Alarming rumours of violence quickly circulated among foreign visitors in Mumbai during a series of deadly attacks Wednesday, said a former Ottawa resident on a business trip in the western Indian city.

"There was rumours about people shooting randomly in the street, at the train station, at hospitals and cafés and hotels, there was explosions and grenade launches and more," said Bundeep Singh Thursday, while fleeing India's financial capital in wake of the attacks.

"A substantial part of that actually turned out to be true, which is horrific about what's actually taking place here."

Teams of gunmen stormed five-star hotels, a restaurant and a crowded train station in the western Indian city.

Canadians were reportedly among the hostages still being held Thursday by the attackers.

Singh, who spoke to CBC's Ottawa Morning from the Mumbai airport, was dining at a beachside restaurant with six business representatives from Britain when he heard initial reports of an explosion.

Singh hurried back to his hotel, where he was told not to stand in the lobby because hotels were under attack.

"Very soon after we got there they barricaded the hotel," he said. "They didn't let anybody in except hotel guests.… The steel gates were shut, and there were basically armed guards outside."

Usually stays at Taj hotel

Singh said it was by chance that he ended up at the Hyatt, instead of the Taj Mahal Hotel that was one of the hotels attacked Wednesday.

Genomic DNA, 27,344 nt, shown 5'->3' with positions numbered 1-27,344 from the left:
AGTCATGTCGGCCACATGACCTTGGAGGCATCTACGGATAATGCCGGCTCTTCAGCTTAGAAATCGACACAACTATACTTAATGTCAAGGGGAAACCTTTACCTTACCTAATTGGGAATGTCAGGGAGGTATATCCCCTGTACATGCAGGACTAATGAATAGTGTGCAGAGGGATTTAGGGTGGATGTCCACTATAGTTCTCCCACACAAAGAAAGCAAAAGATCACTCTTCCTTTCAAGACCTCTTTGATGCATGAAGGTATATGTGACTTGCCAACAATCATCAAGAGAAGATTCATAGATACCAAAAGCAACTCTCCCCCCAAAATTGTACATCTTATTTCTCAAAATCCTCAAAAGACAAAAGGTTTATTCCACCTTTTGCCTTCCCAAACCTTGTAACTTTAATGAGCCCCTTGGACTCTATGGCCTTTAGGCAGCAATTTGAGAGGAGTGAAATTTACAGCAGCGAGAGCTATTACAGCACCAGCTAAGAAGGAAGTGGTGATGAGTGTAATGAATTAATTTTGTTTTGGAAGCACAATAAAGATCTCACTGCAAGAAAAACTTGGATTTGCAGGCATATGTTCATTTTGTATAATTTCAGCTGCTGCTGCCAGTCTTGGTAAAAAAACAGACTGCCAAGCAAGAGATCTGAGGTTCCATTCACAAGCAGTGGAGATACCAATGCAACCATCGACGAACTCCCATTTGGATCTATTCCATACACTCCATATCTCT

Some months, he spends more time at the Taj than in his apartment in London, he said, but this time he just happened to have meetings scheduled for the part of the city nearest the Hyatt.

"It was complete luck."

Singh managed to get a seat on a plane out of Mumbai on Thursday. He said the streets and the airport were unusually empty of ordinary people but a lot more crowded with police and security forces and armed guards, and it was hard to get a seat on a flight.

Man's niece hurt as crowd panics

In Ottawa, people with family in Mumbai were scrambling Wednesday to find out whether their relatives were OK.

Nitya Varma spent much of Wednesday night on the phone.

"I was concerned that they could be dead because one of my nephews, he runs a business there and he also goes to those hotels for meetings and things like that," he recalled.

He added that his niece was at the train station when it was attacked, causing the people there to panic and run.

"She was running away also. She got hurt also because in the mob she fell and people ran over her and all that."

Anish Mehra, who manages an Indian restaurant in downtown Ottawa, said his brother and parents are visiting India and had left Mumbai about 10 hours before the attacks took place. The family had lunch at the Oberoi Hotel, the site of one of Wednesday's attacks, just a few days earlier.

"I was there a little while back. Dad always takes us there," Mehra said, adding that he has many aunts, uncles and grandparents in Mumbai.

Prakash Yadav, who works with Mehra, has a brother in Mumbai, and couldn't get through to him Wednesday. Finally, he managed to find out through someone else that his brother is unhurt.

Mumbai, a sprawling city of 13 million inhabitants, has been repeatedly targeted by attacks blamed on Muslim militants and underworld figures since 1993.

The most recent attacks prior to Wednesday occurred in July 2006, when a series of co-ordinated bomb blasts on commuter trains during the city's morning rush hour killed nearly 190 people and injured more than 700.